Spread the News:ShareAs glaciers retreat, a species of glacier-dependent stonefly faces extinction. In 2010, the Center for Biological Diversity petitioned for Zapada glacier, a western glacier stonefly only found in alpine streams of Glacier National Park, Montana, to be listed as endangered species under the U.S. Endangered Species Act. This species – one of more than 3500 species of stonefly –  is highly restricted to cold, glacial meltwater with limited dispersal ability. Now, in an effort to save this endangered stonefly, the Center for Biological Diversity filed a lawsuit against the U.S. Fish and Wildlife Service to address the urgency of protecting this stonefly. The insect could potentially be taken to other clean cold streams outside its established range, perhaps further north or at higher elevation where it might survive – but time is running out. Species evolve to survive in specific temperature ranges; however, when the environmental conditions have exceeded the range, species are unable to adapt to new conditions immediately. Climate change has put many species in danger, but this is the first time that an insect species has been threatened with extinction by glacier retreat. “Protection can’t come soon enough for this stonefly,” said Tierra Curry, a senior scientist at the Center for Biological Diversity. “Glacier National Park will have no glaciers in 15 years if we don’t take action to curb climate change.” Stoneflies are a particularly ancient order of insects that spend most of their lives in water. They are considered the most sensitive indicators of water quality in streams as they require fresh, clean water and don’t tolerate pollution. The insects have a one to two-year life cycle starting in the nymph stage in fresh meltwater. They usually emerge from the water in late spring when the stream is uncovered by melting snow. Z. glacier has a narrow temperature preference around 3.3 degrees Celsius. It is this narrow temperature preference that makes this insect especially susceptible to climate change. Between 1960 to 2012, the average summer temperature in Glacier National Park has risen by approximately 1 degree Celsius. Additionally, since 1850, 125 of the 150 glaciers in Glacier National Park have melted away while the remaining 25 are predicted to disappear by 2030. The loss of glaciers as well as restricted suitable environmental conditions and limited dispersal ability of the stonefly threaten the species’ ability to survive. Few studies have investigated the impacts of climate change on alpine species distributions. To compensate for this knowledge gap, J. Joseph Giersch from US Geological Survey and other researchers looked at the current status and distribution of Z. glacier. Their results were published in Freshwater Science. Giersch et al. sampled 6 alpine streams, where Z. glacier was historically known to live, to examine the relationship between species occurrence and environmental variations of temperature and glacial extent. In order to identify the current geographic distribution and distinguish Z. glacier from the other 6 Zapada species in Glacier National Park, the researchers used morphological characteristics, the outward appearance of adults and the DNA of nymphs. Giersch et al. identified 28 suitable alpine locations in Glacier National Park as potential habitats for Z. glacier. From this study, Z. glacier was only found in 1 of the 6 historically occupied streams – the outlet of Upper Grinnell Lake. The results suggest increased temperature and glacier retreat have already caused local extinction of Z. glacier from several historical locations. The stonefly was also detected in 2 new high-elevation locations in Glacier National Park. Therefore, only 3 out of the 28 potential habitats have Z. glacier. The results indicate that the historical distribution of...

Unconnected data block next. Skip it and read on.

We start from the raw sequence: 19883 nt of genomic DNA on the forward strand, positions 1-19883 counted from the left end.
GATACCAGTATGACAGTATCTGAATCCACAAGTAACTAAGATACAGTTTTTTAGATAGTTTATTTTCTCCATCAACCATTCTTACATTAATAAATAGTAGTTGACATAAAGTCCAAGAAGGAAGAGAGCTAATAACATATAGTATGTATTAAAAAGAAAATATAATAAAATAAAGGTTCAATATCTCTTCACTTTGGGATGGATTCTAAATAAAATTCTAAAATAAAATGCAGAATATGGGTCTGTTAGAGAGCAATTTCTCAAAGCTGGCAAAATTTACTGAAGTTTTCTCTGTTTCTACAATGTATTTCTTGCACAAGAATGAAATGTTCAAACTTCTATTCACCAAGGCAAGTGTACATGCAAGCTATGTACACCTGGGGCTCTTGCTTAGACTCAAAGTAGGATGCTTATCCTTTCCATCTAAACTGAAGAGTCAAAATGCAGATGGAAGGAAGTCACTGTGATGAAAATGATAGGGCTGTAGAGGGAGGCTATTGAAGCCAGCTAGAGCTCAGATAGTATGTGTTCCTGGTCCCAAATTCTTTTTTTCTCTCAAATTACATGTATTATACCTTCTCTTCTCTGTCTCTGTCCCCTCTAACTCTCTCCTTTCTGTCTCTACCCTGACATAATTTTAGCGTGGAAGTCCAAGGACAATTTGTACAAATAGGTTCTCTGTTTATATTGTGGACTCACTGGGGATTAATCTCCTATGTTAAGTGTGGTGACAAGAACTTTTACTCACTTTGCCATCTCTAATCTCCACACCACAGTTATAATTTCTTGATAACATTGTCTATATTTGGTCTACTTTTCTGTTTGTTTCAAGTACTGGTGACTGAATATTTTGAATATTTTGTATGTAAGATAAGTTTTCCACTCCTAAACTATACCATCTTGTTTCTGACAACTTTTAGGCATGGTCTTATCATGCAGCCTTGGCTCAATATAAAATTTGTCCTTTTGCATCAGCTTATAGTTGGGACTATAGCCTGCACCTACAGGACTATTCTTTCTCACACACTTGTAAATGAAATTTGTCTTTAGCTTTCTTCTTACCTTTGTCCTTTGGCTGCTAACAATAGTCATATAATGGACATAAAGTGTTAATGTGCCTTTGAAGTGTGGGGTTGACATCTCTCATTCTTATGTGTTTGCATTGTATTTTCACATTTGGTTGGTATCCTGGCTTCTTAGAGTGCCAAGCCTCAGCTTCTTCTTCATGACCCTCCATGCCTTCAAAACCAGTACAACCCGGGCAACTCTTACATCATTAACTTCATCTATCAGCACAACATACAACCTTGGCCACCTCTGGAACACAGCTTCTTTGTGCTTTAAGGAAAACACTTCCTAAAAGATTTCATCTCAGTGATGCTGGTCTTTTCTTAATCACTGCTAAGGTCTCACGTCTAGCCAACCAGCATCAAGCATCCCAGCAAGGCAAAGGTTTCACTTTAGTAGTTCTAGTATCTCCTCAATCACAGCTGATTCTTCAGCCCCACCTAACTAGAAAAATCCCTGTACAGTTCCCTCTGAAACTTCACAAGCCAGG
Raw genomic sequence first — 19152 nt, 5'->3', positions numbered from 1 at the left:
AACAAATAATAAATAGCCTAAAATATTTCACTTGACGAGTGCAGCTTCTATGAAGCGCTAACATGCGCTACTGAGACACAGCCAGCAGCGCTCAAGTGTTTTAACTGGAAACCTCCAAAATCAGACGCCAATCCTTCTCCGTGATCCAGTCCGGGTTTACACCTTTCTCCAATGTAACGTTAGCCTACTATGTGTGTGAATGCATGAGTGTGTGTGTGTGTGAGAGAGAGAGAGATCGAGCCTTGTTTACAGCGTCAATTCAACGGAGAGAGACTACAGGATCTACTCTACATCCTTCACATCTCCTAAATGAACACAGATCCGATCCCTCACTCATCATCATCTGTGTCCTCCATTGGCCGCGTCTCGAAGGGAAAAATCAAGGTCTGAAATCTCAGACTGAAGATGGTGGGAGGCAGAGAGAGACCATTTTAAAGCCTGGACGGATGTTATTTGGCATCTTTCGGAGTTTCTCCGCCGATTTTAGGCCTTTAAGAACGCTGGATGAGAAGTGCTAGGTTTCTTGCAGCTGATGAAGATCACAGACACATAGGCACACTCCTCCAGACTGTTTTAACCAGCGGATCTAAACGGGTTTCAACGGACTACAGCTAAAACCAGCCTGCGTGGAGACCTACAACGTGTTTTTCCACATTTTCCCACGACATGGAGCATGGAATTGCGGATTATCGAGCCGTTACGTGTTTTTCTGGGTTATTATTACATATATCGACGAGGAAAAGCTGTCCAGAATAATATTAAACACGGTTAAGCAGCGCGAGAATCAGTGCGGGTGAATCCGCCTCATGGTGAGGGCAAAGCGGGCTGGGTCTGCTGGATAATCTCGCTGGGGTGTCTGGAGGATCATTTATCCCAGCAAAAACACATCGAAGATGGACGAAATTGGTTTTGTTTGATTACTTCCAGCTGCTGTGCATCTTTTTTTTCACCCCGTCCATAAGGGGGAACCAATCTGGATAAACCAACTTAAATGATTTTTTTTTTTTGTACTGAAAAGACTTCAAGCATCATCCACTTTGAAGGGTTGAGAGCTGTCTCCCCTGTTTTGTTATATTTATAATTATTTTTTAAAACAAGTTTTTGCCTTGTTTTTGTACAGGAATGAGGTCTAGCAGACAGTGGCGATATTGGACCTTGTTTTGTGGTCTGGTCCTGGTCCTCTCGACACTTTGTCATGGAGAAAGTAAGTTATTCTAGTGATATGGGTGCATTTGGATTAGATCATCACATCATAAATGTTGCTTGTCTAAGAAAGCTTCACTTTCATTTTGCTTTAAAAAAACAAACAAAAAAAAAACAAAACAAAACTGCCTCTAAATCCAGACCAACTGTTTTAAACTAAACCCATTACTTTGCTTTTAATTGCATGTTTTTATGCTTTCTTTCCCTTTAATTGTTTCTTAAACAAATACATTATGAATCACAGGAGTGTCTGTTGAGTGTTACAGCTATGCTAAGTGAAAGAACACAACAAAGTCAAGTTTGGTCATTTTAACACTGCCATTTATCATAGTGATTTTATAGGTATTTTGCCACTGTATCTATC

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Glacier Retreat Brings New Islands